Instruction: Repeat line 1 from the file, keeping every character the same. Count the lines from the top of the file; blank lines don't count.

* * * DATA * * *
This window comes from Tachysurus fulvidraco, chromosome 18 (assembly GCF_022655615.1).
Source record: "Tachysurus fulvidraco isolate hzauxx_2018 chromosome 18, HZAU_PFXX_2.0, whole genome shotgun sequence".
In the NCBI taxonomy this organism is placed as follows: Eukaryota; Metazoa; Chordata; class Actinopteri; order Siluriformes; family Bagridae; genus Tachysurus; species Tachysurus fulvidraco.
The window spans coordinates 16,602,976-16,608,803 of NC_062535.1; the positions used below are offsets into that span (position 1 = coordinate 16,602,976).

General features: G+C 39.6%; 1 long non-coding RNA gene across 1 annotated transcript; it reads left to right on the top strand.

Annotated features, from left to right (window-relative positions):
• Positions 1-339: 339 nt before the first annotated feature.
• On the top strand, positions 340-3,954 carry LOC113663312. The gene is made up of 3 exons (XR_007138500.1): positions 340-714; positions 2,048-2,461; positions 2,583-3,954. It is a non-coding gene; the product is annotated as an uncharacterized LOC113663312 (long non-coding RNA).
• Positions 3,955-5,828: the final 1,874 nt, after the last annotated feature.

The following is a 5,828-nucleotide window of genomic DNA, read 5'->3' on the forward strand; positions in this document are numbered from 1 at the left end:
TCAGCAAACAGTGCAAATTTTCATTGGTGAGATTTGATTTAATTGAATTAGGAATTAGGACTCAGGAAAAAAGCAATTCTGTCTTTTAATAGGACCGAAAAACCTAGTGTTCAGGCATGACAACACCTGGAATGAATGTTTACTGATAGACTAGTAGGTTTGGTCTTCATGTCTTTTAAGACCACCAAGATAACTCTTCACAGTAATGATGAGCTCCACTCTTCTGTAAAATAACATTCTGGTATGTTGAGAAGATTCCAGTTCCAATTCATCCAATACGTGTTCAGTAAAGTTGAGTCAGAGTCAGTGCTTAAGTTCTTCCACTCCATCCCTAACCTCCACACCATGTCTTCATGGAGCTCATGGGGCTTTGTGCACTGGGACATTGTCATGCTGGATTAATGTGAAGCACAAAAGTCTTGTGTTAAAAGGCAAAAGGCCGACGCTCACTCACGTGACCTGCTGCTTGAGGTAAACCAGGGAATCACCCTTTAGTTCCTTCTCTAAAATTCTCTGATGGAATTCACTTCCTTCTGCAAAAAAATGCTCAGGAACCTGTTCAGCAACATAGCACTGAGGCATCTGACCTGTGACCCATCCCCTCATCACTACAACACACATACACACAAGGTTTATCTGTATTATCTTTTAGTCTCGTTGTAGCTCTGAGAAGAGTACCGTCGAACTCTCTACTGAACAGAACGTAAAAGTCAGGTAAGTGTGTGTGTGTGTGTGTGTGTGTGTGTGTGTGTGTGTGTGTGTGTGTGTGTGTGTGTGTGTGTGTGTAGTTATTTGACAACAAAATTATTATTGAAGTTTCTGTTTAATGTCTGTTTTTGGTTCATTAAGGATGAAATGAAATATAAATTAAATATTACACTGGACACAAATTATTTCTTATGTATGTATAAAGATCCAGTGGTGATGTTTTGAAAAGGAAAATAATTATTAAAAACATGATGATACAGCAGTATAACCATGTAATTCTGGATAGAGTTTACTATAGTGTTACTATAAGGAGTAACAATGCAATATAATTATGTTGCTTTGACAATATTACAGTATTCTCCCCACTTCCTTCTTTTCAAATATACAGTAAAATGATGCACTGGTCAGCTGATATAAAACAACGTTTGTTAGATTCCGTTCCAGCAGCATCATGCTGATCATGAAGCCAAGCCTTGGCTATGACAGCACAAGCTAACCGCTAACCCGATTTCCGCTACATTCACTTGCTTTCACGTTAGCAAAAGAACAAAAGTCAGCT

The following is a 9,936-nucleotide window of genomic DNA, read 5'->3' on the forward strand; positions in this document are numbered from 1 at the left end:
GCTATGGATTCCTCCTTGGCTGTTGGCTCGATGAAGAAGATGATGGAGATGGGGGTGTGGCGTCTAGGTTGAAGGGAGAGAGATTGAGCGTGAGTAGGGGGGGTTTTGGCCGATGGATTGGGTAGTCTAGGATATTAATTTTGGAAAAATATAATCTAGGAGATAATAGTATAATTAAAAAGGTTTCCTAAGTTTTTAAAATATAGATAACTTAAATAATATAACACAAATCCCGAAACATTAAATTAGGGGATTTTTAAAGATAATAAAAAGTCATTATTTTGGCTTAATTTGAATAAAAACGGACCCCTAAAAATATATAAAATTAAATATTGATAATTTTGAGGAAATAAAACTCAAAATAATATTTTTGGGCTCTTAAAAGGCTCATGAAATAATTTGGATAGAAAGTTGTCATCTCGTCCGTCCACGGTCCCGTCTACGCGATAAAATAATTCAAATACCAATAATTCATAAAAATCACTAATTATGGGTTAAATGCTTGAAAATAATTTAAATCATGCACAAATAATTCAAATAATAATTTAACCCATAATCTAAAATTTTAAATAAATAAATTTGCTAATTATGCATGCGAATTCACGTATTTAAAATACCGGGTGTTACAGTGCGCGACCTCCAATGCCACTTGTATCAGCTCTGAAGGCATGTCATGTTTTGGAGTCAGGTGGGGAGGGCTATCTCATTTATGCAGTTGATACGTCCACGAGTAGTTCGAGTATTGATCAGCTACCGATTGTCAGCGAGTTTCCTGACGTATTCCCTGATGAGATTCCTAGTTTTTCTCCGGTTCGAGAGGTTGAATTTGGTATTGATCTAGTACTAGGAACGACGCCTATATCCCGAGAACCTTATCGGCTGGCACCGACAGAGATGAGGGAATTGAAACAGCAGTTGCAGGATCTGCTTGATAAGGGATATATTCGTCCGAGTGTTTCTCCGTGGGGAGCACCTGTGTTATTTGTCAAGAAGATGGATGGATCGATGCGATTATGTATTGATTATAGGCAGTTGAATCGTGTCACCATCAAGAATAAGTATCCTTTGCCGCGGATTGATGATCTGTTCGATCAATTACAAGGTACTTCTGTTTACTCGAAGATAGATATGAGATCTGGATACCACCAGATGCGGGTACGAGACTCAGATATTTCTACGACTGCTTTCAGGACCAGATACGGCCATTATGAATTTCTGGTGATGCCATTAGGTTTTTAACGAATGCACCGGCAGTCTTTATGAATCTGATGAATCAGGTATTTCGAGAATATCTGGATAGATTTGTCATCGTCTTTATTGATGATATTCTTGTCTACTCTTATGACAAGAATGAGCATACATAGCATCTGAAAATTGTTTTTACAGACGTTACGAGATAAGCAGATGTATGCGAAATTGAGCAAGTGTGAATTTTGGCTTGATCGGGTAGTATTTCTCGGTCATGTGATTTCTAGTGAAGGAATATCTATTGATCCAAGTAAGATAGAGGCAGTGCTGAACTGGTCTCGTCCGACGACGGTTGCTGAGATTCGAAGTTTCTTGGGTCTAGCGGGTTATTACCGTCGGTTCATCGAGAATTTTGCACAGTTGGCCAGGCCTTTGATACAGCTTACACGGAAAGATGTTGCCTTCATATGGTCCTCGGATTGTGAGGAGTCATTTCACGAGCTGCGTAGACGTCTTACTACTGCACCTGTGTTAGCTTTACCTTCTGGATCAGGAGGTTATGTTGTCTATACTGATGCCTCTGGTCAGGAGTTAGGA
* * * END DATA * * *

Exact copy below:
This window comes from Tachysurus fulvidraco, chromosome 18 (assembly GCF_022655615.1).